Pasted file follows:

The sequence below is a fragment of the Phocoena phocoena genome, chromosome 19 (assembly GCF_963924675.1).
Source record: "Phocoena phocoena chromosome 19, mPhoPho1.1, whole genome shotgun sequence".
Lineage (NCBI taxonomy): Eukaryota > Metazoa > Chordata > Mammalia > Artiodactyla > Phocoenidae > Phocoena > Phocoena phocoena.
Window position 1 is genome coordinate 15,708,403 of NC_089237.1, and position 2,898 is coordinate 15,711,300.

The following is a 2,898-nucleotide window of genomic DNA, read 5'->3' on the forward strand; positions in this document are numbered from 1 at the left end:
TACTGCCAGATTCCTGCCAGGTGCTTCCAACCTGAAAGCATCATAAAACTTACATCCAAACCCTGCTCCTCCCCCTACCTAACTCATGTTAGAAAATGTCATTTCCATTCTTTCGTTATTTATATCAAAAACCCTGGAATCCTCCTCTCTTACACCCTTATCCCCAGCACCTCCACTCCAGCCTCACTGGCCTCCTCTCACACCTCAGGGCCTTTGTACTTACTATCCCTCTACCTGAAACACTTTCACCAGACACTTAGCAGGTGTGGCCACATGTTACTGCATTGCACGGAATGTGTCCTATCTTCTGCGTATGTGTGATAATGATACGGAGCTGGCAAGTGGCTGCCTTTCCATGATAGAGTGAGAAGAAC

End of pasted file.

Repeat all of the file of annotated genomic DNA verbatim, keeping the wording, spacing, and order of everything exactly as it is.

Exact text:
The sequence below is a fragment of the Phocoena phocoena genome, chromosome 19 (assembly GCF_963924675.1).
Source record: "Phocoena phocoena chromosome 19, mPhoPho1.1, whole genome shotgun sequence".
Lineage (NCBI taxonomy): Eukaryota > Metazoa > Chordata > Mammalia > Artiodactyla > Phocoenidae > Phocoena > Phocoena phocoena.
Window position 1 is genome coordinate 15,708,403 of NC_089237.1, and position 2,898 is coordinate 15,711,300.

The following is a 2,898-nucleotide window of genomic DNA, read 5'->3' on the forward strand; positions in this document are numbered from 1 at the left end:
TACTGCCAGATTCCTGCCAGGTGCTTCCAACCTGAAAGCATCATAAAACTTACATCCAAACCCTGCTCCTCCCCCTACCTAACTCATGTTAGAAAATGTCATTTCCATTCTTTCGTTATTTATATCAAAAACCCTGGAATCCTCCTCTCTTACACCCTTATCCCCAGCACCTCCACTCCAGCCTCACTGGCCTCCTCTCACACCTCAGGGCCTTTGTACTTACTATCCCTCTACCTGAAACACTTTCACCAGACACTTAGCAGGTGTGGCCACATGTTACTGCATTGCACGGAATGTGTCCTATCTTCTGCGTATGTGTGATAATGATACGGAGCTGGCAAGTGGCTGCCTTTCCATGATAGAGTGAGAAGAAC